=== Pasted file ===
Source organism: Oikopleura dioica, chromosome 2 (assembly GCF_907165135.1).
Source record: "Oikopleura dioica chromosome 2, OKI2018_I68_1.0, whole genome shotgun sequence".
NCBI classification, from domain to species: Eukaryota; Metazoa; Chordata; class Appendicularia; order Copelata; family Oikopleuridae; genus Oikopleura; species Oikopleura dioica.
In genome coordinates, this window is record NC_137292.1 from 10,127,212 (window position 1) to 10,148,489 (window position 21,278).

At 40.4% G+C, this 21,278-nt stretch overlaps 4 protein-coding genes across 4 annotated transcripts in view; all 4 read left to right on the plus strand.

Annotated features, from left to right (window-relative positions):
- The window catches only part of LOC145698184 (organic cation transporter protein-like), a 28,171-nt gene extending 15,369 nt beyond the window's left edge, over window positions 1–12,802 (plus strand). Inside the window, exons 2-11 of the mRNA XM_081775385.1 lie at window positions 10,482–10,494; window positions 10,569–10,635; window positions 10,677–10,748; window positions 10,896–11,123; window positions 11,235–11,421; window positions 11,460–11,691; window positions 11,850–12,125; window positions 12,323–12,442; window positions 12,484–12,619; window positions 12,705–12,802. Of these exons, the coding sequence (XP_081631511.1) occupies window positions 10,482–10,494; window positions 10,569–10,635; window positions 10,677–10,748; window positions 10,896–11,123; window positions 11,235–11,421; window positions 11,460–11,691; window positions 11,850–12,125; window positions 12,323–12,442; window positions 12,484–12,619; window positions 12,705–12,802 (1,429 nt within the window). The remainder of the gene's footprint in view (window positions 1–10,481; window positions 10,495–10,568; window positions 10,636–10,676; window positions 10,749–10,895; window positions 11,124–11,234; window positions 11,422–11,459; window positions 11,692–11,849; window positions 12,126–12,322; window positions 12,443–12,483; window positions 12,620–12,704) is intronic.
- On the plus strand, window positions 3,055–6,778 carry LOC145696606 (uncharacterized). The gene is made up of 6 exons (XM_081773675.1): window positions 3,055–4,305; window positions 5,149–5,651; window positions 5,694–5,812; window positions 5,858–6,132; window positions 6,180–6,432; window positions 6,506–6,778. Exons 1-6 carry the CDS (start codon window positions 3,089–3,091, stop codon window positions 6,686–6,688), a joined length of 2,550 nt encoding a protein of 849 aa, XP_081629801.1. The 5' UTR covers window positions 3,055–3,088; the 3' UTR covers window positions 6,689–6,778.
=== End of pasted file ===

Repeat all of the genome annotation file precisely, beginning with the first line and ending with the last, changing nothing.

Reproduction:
Source organism: Oikopleura dioica, chromosome 2 (assembly GCF_907165135.1).
Source record: "Oikopleura dioica chromosome 2, OKI2018_I68_1.0, whole genome shotgun sequence".
NCBI classification, from domain to species: Eukaryota; Metazoa; Chordata; class Appendicularia; order Copelata; family Oikopleuridae; genus Oikopleura; species Oikopleura dioica.
In genome coordinates, this window is record NC_137292.1 from 10,127,212 (window position 1) to 10,148,489 (window position 21,278).

At 40.4% G+C, this 21,278-nt stretch overlaps 4 protein-coding genes across 4 annotated transcripts in view; all 4 read left to right on the plus strand.

Annotated features, from left to right (window-relative positions):
- The window catches only part of LOC145698184 (organic cation transporter protein-like), a 28,171-nt gene extending 15,369 nt beyond the window's left edge, over window positions 1–12,802 (plus strand). Inside the window, exons 2-11 of the mRNA XM_081775385.1 lie at window positions 10,482–10,494; window positions 10,569–10,635; window positions 10,677–10,748; window positions 10,896–11,123; window positions 11,235–11,421; window positions 11,460–11,691; window positions 11,850–12,125; window positions 12,323–12,442; window positions 12,484–12,619; window positions 12,705–12,802. Of these exons, the coding sequence (XP_081631511.1) occupies window positions 10,482–10,494; window positions 10,569–10,635; window positions 10,677–10,748; window positions 10,896–11,123; window positions 11,235–11,421; window positions 11,460–11,691; window positions 11,850–12,125; window positions 12,323–12,442; window positions 12,484–12,619; window positions 12,705–12,802 (1,429 nt within the window). The remainder of the gene's footprint in view (window positions 1–10,481; window positions 10,495–10,568; window positions 10,636–10,676; window positions 10,749–10,895; window positions 11,124–11,234; window positions 11,422–11,459; window positions 11,692–11,849; window positions 12,126–12,322; window positions 12,443–12,483; window positions 12,620–12,704) is intronic.
- On the plus strand, window positions 3,055–6,778 carry LOC145696606 (uncharacterized). The gene is made up of 6 exons (XM_081773675.1): window positions 3,055–4,305; window positions 5,149–5,651; window positions 5,694–5,812; window positions 5,858–6,132; window positions 6,180–6,432; window positions 6,506–6,778. Exons 1-6 carry the CDS (start codon window positions 3,089–3,091, stop codon window positions 6,686–6,688), a joined length of 2,550 nt encoding a protein of 849 aa, XP_081629801.1. The 5' UTR covers window positions 3,055–3,088; the 3' UTR covers window positions 6,689–6,778.